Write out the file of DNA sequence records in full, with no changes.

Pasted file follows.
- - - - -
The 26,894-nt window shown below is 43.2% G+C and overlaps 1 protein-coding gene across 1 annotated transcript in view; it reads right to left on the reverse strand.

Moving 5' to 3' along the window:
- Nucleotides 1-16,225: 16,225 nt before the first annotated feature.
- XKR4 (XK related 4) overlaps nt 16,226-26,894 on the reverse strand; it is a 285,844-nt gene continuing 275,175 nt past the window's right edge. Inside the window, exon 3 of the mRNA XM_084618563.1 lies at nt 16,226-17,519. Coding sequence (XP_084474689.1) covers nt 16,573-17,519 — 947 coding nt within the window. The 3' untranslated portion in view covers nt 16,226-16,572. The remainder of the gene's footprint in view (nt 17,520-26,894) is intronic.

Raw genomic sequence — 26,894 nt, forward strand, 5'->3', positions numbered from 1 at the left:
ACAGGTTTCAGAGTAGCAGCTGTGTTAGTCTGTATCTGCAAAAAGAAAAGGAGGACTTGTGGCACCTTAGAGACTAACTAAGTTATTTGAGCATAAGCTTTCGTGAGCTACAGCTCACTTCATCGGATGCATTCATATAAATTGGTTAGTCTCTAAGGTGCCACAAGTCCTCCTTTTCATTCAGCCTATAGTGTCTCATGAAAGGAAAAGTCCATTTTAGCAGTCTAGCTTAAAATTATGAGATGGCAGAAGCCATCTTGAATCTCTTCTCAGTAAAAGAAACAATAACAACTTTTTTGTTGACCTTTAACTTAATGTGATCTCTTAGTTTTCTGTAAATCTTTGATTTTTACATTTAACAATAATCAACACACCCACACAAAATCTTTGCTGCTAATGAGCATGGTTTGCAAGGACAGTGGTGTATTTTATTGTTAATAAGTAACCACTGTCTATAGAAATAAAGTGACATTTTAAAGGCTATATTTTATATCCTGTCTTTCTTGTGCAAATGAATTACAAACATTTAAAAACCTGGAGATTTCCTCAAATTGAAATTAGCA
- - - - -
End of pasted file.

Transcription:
The 26,894-nt window shown below is 43.2% G+C and overlaps 1 protein-coding gene across 1 annotated transcript in view; it reads right to left on the reverse strand.

Moving 5' to 3' along the window:
- Nucleotides 1-16,225: 16,225 nt before the first annotated feature.
- XKR4 (XK related 4) overlaps nt 16,226-26,894 on the reverse strand; it is a 285,844-nt gene continuing 275,175 nt past the window's right edge. Inside the window, exon 3 of the mRNA XM_084618563.1 lies at nt 16,226-17,519. Coding sequence (XP_084474689.1) covers nt 16,573-17,519 — 947 coding nt within the window. The 3' untranslated portion in view covers nt 16,226-16,572. The remainder of the gene's footprint in view (nt 17,520-26,894) is intronic.

Raw genomic sequence — 26,894 nt, forward strand, 5'->3', positions numbered from 1 at the left:
ACAGGTTTCAGAGTAGCAGCTGTGTTAGTCTGTATCTGCAAAAAGAAAAGGAGGACTTGTGGCACCTTAGAGACTAACTAAGTTATTTGAGCATAAGCTTTCGTGAGCTACAGCTCACTTCATCGGATGCATTCATATAAATTGGTTAGTCTCTAAGGTGCCACAAGTCCTCCTTTTCATTCAGCCTATAGTGTCTCATGAAAGGAAAAGTCCATTTTAGCAGTCTAGCTTAAAATTATGAGATGGCAGAAGCCATCTTGAATCTCTTCTCAGTAAAAGAAACAATAACAACTTTTTTGTTGACCTTTAACTTAATGTGATCTCTTAGTTTTCTGTAAATCTTTGATTTTTACATTTAACAATAATCAACACACCCACACAAAATCTTTGCTGCTAATGAGCATGGTTTGCAAGGACAGTGGTGTATTTTATTGTTAATAAGTAACCACTGTCTATAGAAATAAAGTGACATTTTAAAGGCTATATTTTATATCCTGTCTTTCTTGTGCAAATGAATTACAAACATTTAAAAACCTGGAGATTTCCTCAAATTGAAATTAGCA